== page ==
The Dual Support Approach: Preparing for Remote Instruction While Preparing for More Online Teaching
Recognizing the importance of distinguishing between actual, intentionally-designed online courses and rapidly deployed remote instruction, it is imperative to implement a “dual approach” to faculty preparation. Each semester, we need to iteratively prepare those faculty who are “remote teaching,” but we also need to intentionally recruit more faculty to be prepared to design, develop, and teach actual online courses. This might be visualized metaphorically as walking on a tightrope while also being attached to a guidewire as a safety line. Initially, one tends to rely on the guidewire, but the goal is to walk without it.
Preparing our non-online credentialed faculty for remote instruction is imperative in the short-term for continuity. However, the more thoughtfully designed online courses are taught by prepared faculty, the more successful are students, faculty, and institutions. Both methods of instruction require access to institutional support resources. With the rapid migration to remote instruction, UCF’s online support desk reported double the number of help requests compared with the same two months in 2019. Our faculty who are thoroughly prepared for their roles as online educators rely less on these resources and, in fact, can serve as mentors to those moving online, helping to minimize the support required. UCF faculty Amanda Groff, Anthropology, and Alisha Janowsky, Psychology, and instructional designer Roslyn Miller, in interviews with the University Innovation Alliance, shared tips for faculty migrating to remote instruction.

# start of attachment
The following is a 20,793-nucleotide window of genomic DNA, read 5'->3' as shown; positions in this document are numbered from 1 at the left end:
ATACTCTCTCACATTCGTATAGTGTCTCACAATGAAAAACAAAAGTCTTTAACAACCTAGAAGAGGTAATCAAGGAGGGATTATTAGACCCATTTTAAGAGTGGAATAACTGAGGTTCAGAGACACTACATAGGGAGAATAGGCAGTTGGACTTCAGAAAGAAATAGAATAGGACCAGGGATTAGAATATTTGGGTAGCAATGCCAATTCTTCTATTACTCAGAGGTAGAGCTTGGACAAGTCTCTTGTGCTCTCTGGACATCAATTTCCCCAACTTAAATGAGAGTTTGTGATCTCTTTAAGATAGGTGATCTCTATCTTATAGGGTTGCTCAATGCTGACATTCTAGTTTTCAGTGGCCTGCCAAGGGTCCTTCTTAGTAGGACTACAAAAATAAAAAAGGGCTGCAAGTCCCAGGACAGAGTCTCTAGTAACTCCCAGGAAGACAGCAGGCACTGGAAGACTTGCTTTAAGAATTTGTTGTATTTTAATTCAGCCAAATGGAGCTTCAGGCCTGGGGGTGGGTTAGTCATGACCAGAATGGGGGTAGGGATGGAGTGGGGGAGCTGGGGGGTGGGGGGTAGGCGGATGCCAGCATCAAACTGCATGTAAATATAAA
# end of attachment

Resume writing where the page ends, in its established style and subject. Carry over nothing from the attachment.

Moving Forward: UCF’s Case Study Supporting Remote Instruction and Actual Online Teaching
Spring and Summer 2020
During the spring term, our mandatory faculty preparation course for online design/teaching, IDL6543, was already underway. COVID-19 struck during our spring break — too late to create new online course sections. Instead, the emphasis was on helping instructors of face-to-face courses quickly use online tools to engage in “remote teaching.” In addition to the Keep Teaching and Keep Learning websites, numerous support materials and workshops on using the Zoom web conferencing platform were launched and pushed out to faculty. Many team members stepped up to support the technical support personnel who were inundated with faculty help requests.